Herbal Sustainability

August 2022

It is alarming to read how places where herbs have been traditionally wild crafted from (that is not grown as a crop but grown in the wild) have been stripped of their native herbs by people harvesting these herbs to sell.

There is a growing awareness of the harm that is being done to the environment by Western demand for medicinal herbs and spices. This is what Mountain Rose Herbs wrote recently in a blog post "At Mountain Rose Herbs, we have been in a years-long process of shifting our procurement policies away from wildharvested herbs in favor of cultivated ones whenever possible. This policy was necessitated by the increasing impact of overharvesting on some of the most popular herbs and spices around the world." You can read the whole blog post here https://blog.mountainroseherbs.com/ethical-issues-in-the-herb-industry-wildharvesting-vs.-cultivation.

There are further issues with the ways in which herbs are grown, harvested and processed. In many places around the world, this is not regulated and can lead to some disturbing practises. Bags of herbs that are sitting open on the road side next to stinking rubbish piles. "organic" herbs such as brahmi grown in polluted Indian waterways. Herbs that are "mis-identified" or simply mixed in with other herbs by mistake. The end result being that many of the herbal products that you may be buying may not be the best quality or even the herb that you thought you were using.  I have even heard about a NZ importer of herbs finding plastic, cigarette butts and other rubbish in the herbs that they had imported.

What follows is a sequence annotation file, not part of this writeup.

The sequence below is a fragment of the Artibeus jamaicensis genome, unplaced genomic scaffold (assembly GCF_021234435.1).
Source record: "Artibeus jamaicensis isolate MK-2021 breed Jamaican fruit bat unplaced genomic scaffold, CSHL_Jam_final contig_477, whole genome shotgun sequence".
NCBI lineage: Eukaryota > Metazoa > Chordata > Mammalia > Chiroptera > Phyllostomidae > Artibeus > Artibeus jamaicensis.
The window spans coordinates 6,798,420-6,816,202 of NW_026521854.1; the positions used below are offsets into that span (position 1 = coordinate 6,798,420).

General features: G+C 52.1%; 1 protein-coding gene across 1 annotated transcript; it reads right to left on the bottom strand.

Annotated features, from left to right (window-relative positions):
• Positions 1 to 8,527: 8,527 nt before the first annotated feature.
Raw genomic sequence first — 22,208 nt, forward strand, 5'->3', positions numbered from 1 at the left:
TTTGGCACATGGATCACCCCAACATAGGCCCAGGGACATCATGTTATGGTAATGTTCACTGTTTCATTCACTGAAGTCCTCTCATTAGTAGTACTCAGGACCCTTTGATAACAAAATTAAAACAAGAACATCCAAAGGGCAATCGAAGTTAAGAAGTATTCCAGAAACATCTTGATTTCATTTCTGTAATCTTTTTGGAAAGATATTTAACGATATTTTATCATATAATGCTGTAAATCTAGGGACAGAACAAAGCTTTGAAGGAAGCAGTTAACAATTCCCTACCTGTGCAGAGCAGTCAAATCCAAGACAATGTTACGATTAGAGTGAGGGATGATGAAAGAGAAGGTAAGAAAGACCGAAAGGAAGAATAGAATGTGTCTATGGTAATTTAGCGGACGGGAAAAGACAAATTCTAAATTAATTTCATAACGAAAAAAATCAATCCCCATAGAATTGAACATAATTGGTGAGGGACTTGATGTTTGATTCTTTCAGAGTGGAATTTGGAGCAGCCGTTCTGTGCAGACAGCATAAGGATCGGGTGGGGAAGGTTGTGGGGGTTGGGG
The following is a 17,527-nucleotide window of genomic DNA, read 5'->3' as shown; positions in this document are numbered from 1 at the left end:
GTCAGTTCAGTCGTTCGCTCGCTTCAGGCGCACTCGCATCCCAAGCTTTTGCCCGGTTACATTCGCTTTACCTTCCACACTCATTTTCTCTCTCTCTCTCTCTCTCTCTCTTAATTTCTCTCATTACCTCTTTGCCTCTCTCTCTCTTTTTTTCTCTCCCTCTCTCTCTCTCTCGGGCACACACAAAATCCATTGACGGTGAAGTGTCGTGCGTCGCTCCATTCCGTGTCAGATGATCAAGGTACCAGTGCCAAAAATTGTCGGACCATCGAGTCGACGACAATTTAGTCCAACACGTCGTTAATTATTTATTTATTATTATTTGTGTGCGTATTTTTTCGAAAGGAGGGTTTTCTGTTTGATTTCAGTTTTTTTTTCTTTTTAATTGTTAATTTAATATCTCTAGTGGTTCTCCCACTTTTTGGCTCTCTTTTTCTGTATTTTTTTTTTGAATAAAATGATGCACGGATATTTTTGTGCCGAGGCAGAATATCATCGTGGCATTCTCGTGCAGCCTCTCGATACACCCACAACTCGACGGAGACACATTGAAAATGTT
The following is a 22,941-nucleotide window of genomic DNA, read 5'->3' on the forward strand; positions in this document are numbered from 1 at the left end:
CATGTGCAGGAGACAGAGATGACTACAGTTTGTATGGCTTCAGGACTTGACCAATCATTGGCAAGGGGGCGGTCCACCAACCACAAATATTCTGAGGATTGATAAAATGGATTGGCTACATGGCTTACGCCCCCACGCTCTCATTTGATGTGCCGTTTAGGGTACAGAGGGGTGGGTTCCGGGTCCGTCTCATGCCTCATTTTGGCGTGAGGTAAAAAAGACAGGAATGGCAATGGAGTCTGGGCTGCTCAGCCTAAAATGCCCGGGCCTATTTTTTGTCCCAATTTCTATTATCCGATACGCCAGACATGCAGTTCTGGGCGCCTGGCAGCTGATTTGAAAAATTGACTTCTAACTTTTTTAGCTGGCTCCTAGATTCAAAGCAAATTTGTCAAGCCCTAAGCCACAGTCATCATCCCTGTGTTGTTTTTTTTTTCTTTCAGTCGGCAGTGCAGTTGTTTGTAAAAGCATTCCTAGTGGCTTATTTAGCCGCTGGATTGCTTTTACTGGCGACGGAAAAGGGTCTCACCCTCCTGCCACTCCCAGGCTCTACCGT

The Sustainable Herbs Foundation is an amazing resource for learning more about this and for advocating for change. Here is a quote from their website" 

"The herbs we ingest to be well are inextricably connected to the processes that produce them. This is true for all herbs. It is especially true for herbs we take for our health."

I think that we all need to be conscious of the impacts that our buying decisions have. Buying locally grown is a really good start. Be aware of the consequences of our actions (if we harvest all the elderflowers then we won't have elderberries). Do we really need to buy the latest fad ingredient that comes from the mountains in Peru?

Here is an Action Plan from the Sustainable Herbs Foundation

  • Pay more. Inexpensive products do a huge disservice to the entire supply chain. Cheap products not only are not likely to work. Lower prices put pressure on companies who are trying to do it right, but still have to compete in the marketplace.
  • Buy certified organically (wild harvested or cultivated) and processed herbs.
  • Buy fair trade certified (Fair Wild, Fair Trade, Fair for Life) whenever possible. Encourage companies to invest in these certifications so more Fair Trade certified medicinal plants are available.
  • Pay more for herbs grown locally by small farmers with whom you can have a relationship.
  • Perhaps the most important thing you can do is grow an herb in a pot in your window so you understand what is involved. Learn how to use the plant as a tea or to prepare a tincture or salve.
  • Better yet, grow two plants.